Come to think of it, our round disk sterling Hamsa pendant has a serene, lotus-look which makes sense with yogic practice. round hamsa for yoga on amazon

 

 

 

 

Two downward-facing Hamsa pendants that are favorites have the look of the Mediterranean and Middle East – a slender, elongated Hamsa in sterling silver  or diamond dotted version in gold. 

 

Today, we’re truly living in McLuhan’s global village. We eat sushi in Texas. We listen to vintage Rolling Stones anthems in space. So, who’s to say whether the Hamsa should point up or down, or whether it “goes with” yoga?

Wear your Hamsa, and feel safe and empowered in your wonderful place in our amazing world.

So, how do you wear your hamsa?

 

Mitzvah + Red String Bendel Hamsa Bracelet

Can I help you with that?

This question was posed to us in a facebook group that I am a part of for online marketing.  A simple question, nothing is expected from one another but honest help.  No fees, no self-promotion, just help.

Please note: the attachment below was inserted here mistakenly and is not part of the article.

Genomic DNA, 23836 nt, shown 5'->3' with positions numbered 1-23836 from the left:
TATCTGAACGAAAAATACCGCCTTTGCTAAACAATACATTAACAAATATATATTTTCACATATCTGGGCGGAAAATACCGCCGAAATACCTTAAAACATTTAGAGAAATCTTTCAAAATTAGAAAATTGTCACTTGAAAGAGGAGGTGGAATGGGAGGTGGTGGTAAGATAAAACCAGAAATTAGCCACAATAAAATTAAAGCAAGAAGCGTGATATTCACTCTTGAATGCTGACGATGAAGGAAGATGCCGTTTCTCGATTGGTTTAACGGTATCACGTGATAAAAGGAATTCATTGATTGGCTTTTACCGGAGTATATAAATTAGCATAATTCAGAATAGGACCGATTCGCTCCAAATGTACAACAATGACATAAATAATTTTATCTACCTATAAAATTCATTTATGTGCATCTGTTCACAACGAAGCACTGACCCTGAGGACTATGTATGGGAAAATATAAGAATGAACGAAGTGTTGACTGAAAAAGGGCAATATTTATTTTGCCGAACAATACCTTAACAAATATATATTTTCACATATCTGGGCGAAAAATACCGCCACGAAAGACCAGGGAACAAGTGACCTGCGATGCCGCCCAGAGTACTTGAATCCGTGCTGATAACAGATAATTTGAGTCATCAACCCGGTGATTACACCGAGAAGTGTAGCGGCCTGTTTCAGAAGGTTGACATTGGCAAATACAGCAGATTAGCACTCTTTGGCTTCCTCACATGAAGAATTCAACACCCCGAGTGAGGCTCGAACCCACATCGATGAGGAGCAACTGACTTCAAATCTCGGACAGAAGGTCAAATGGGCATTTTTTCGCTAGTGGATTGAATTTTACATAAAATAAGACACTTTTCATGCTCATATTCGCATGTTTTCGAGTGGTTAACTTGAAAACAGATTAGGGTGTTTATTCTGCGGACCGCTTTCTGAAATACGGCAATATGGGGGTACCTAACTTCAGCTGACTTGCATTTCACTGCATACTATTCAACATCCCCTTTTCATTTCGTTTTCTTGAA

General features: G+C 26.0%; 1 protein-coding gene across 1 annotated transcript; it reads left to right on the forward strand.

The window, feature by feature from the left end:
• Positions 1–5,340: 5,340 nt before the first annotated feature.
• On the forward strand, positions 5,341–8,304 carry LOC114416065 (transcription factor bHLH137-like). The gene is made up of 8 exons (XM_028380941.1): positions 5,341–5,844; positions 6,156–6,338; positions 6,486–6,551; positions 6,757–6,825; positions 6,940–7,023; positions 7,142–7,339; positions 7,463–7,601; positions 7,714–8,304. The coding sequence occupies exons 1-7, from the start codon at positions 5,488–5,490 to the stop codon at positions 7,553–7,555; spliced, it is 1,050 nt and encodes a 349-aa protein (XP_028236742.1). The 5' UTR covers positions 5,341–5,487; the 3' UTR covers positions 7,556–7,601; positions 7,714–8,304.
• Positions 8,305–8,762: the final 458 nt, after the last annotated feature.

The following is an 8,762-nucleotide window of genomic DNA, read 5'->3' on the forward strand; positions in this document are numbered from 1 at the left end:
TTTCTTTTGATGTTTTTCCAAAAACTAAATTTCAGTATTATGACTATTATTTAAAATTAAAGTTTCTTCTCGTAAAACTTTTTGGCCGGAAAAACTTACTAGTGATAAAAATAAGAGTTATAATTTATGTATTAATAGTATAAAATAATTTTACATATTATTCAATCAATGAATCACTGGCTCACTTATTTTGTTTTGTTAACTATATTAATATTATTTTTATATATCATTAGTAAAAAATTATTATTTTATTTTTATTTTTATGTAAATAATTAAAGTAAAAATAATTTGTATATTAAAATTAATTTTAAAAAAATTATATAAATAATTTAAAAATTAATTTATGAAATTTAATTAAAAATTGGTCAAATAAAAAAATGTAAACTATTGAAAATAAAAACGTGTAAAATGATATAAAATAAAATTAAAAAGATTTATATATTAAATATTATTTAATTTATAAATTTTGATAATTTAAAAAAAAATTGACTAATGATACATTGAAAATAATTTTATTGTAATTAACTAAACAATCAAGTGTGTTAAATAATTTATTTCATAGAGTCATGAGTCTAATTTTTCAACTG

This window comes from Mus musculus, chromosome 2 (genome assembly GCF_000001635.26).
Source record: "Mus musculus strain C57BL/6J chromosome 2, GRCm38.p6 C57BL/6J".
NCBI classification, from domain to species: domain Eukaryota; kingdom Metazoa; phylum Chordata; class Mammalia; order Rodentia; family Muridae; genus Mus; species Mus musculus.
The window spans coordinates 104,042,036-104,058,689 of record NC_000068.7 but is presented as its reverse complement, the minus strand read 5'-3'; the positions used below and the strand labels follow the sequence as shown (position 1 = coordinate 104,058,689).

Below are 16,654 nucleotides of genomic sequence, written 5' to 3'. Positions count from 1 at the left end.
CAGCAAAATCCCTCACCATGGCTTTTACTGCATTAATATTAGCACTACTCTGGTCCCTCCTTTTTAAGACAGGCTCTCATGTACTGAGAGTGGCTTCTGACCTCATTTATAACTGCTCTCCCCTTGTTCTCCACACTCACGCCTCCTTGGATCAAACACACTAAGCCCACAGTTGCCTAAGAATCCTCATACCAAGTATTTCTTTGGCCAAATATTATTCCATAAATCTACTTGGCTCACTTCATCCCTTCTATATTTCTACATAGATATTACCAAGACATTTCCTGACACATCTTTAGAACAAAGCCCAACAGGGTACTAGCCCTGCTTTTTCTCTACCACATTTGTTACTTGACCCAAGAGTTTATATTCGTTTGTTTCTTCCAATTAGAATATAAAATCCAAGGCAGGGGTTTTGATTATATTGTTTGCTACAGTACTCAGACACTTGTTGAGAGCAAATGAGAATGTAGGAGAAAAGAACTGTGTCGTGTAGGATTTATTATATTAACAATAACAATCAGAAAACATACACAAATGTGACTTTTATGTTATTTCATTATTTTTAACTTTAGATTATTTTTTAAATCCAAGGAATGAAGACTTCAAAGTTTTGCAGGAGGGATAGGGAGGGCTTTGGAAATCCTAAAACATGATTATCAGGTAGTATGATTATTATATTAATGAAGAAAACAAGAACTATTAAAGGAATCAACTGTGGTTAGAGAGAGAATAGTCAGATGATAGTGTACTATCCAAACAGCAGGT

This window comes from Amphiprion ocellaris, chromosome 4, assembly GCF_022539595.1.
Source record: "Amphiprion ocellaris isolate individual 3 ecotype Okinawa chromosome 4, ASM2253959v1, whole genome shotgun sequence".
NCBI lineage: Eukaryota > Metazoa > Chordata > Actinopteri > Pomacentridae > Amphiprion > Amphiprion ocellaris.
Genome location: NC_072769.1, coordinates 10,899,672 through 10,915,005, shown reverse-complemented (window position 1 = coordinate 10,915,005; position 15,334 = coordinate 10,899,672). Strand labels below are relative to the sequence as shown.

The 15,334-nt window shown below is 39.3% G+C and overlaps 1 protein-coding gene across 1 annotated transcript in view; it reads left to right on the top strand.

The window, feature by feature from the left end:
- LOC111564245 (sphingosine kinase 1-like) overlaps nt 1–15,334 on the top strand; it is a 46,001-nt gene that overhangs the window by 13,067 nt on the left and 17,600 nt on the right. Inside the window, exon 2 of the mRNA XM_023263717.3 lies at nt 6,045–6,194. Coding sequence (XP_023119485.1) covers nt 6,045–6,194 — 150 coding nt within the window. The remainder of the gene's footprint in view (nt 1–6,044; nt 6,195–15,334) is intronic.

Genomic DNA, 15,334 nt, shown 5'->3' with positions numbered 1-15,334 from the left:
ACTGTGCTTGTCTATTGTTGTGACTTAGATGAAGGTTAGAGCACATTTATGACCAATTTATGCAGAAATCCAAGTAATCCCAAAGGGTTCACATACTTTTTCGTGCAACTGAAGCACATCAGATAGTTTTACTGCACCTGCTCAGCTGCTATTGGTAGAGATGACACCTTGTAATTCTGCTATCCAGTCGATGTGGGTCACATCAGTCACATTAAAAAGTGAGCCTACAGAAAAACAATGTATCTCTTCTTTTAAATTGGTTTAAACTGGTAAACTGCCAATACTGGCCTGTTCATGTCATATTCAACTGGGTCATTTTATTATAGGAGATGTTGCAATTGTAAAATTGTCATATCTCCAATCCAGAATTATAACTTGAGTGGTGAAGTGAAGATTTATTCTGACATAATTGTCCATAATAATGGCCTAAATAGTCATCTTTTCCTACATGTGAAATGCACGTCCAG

Awesome.

Anyone can do that, helping one another with business, work, e-commerce and SEO questions, etc.  But, when we really start to think about it, no, not everyone can help with that.  We don’t all have the same skill set, the same knowledge, the same language for that matter. There really are some brilliant people out there, and the little “pishers,” like me can easily get intimidated.

 

Then, I got to thinking about what I can do to help others.  I pondered on it, and then it occurred to me: I am helping.  My company set up a campaign online for a friend who had a terrible spinal infection that led to 2 weeks in the hospital with (hopefully only) temporary paralysis in both legs.  This is not a bragging post, but a thoughtful post on what we are all capable of doing to help others.  With Alef Bet Jewelry, a little business, I was able to sell and donate 100% of the proceeds of a red string bendel bracelet with a lucky “helping hand” charm to aide in the finances for the family.  With my friend being the sole-earner, this puts his family in a very difficult situation.

A mitzvah.

This Hebrew word says it all, “a good deed.”